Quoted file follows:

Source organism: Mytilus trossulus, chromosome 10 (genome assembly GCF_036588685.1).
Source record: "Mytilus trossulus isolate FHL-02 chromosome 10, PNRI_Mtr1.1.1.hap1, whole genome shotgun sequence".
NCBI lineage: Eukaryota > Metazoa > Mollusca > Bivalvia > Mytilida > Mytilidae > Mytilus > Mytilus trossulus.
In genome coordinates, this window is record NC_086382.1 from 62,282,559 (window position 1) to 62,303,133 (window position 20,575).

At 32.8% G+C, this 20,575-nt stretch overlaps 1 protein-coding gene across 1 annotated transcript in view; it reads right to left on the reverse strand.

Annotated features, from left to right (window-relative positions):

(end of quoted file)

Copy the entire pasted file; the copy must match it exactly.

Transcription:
Source organism: Mytilus trossulus, chromosome 10 (genome assembly GCF_036588685.1).
Source record: "Mytilus trossulus isolate FHL-02 chromosome 10, PNRI_Mtr1.1.1.hap1, whole genome shotgun sequence".
NCBI lineage: Eukaryota > Metazoa > Mollusca > Bivalvia > Mytilida > Mytilidae > Mytilus > Mytilus trossulus.
In genome coordinates, this window is record NC_086382.1 from 62,282,559 (window position 1) to 62,303,133 (window position 20,575).

At 32.8% G+C, this 20,575-nt stretch overlaps 1 protein-coding gene across 1 annotated transcript in view; it reads right to left on the reverse strand.

Annotated features, from left to right (window-relative positions):